blog

‘Do you see what I see?’

Written by Mental Health Australia

Over the last decade or so we’ve come so far in reducing stigma. I am heartened to see my own children and their friends having conversations that were simply not possible when I was their age.

This week alone, World Suicide Prevention Day and R U OK Day have continued to raise awareness and encourage people to seek, and provide help to family and friends.

We’ve come so far, but still have so far to go.  Stigma, and the discrimination associated with it, is still the biggest hurdle we have to climb when it comes to mental illness.

This World Mental Health Day – 10 October – Mental Health Australia is calling on the nation to further reduce stigma and promise to see mental health in a more positive light.

‘Do you see what I see?’ challenges perceptions on mental illness and aims to reduce stigma.

‘Do you see what I see?’ promotes a positive approach to tackling an issue that affects one in five Australians.

‘Do you see what I see?’ aims to shed a new light on the mental health conversation… and will again incorporate the successful #MentalHealthPromise initiative, which last year saw the Governor General, Prime Minister and Opposition Leader and thousands more Australians make a mental health promise to themselves.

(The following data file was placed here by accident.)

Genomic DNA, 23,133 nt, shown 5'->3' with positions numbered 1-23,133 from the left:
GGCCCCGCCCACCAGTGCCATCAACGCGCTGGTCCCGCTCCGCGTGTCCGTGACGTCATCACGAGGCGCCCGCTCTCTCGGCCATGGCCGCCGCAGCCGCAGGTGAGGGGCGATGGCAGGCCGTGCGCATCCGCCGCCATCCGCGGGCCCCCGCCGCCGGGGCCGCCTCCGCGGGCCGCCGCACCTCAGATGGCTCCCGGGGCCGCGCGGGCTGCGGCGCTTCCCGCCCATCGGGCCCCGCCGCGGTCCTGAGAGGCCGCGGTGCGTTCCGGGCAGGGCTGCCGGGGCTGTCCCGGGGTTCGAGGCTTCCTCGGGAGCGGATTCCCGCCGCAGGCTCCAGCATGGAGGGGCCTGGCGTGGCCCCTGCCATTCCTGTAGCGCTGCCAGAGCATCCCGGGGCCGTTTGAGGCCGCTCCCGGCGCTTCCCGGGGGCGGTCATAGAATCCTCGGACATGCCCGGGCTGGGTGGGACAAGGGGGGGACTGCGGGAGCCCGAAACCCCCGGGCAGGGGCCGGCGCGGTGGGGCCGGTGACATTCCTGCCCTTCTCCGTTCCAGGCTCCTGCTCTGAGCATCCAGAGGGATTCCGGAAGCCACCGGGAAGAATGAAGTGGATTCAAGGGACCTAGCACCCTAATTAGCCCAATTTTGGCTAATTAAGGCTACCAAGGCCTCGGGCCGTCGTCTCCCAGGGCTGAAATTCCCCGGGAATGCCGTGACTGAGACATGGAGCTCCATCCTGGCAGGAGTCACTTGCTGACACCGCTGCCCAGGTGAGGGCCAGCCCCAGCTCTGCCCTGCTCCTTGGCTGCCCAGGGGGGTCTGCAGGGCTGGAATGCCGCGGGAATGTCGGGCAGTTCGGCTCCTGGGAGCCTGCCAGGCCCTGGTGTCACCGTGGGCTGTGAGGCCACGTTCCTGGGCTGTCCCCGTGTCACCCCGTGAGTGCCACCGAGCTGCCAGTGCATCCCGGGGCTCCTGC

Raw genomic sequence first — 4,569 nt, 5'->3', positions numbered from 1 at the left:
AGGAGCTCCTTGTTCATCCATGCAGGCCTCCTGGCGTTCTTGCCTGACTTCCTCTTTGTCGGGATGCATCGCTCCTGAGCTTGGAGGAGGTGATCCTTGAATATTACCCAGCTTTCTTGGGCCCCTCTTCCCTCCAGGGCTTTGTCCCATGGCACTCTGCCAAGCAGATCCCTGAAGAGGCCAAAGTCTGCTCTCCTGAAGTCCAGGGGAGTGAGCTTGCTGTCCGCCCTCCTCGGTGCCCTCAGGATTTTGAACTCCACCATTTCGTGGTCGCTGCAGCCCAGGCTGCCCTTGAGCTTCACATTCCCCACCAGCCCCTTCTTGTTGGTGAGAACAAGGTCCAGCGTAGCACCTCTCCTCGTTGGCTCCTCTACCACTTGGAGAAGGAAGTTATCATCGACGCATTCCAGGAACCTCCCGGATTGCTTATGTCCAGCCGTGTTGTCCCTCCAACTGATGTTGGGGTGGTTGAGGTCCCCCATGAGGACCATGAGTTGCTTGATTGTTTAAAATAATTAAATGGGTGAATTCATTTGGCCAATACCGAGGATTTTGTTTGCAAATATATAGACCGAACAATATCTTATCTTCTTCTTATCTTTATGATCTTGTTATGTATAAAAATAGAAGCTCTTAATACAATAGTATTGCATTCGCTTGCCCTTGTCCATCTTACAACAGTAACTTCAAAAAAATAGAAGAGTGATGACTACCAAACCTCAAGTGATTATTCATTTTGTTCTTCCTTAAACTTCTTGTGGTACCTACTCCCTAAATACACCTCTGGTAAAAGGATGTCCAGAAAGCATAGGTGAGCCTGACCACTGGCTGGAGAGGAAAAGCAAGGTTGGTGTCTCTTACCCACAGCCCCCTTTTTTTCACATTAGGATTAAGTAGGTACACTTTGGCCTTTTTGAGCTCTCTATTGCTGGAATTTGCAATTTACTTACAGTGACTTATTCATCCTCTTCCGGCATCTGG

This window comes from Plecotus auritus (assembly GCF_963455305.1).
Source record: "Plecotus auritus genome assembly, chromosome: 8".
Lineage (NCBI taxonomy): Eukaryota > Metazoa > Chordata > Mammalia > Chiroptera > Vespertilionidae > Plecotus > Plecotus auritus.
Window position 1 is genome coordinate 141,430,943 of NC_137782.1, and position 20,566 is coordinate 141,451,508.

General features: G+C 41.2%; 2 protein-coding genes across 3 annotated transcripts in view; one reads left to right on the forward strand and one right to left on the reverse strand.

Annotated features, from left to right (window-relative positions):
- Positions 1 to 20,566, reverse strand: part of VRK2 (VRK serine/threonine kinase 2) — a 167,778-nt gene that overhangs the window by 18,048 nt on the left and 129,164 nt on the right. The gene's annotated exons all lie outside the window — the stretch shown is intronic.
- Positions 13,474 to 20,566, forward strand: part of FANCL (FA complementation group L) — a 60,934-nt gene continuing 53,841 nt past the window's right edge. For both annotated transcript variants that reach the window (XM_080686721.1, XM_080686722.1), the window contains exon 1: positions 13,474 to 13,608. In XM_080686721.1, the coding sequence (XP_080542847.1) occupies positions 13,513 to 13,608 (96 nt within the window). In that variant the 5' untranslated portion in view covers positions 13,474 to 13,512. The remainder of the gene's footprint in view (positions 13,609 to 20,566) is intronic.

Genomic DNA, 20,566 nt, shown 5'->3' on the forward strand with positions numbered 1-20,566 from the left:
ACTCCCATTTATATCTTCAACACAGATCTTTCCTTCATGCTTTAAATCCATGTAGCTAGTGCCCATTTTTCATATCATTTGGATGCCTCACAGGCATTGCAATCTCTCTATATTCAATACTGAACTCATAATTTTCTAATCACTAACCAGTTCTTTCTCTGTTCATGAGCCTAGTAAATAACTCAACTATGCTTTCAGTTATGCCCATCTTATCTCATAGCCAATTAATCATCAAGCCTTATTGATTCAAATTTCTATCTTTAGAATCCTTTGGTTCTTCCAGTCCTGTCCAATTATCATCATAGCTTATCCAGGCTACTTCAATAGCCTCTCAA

We’ve all seen it before… The stock black and white photo of someone sitting with their head in their hands signifying despair, and signifying mental illness. That’s stigma… and stigma is still the number one barrier to people seeking help. Help that can prevent, help that can aid recovery, help that can treat.

As a nation we have to see things differently, and we have to see the benefit of tackling this issue if we are to see real reductions in the rate of mental illness affecting our community.

We have to see mental health, and mental wealth, not through stereo-types, but through the eyes of a family member or close friend, and through the eyes of those in our community who don’t have the support they need.

We have to see tackling stigma around mental health not as a cost, but as an investment: as a way to improve the health of the nation, improve our productivity, improve our community engagement, and improve our quality of life.

Yes we’ve come a long way to challenge and change perceptions, and paved the way for many to tell their story, but there is still so much stigma associated with mental illness, and much more to do.

So this year, for World Mental Health Day – 10 October – my #mentalhealthpromise is to challenge Australia to look at mental health through a different light, in positive bright colour, not black and white.

Let’s look at the positives we can achieve as a community by reducing stigma.

What will your #MentalHealthPromise be?

Warm regards

Frank Quinlan
Mental Health Australia CEO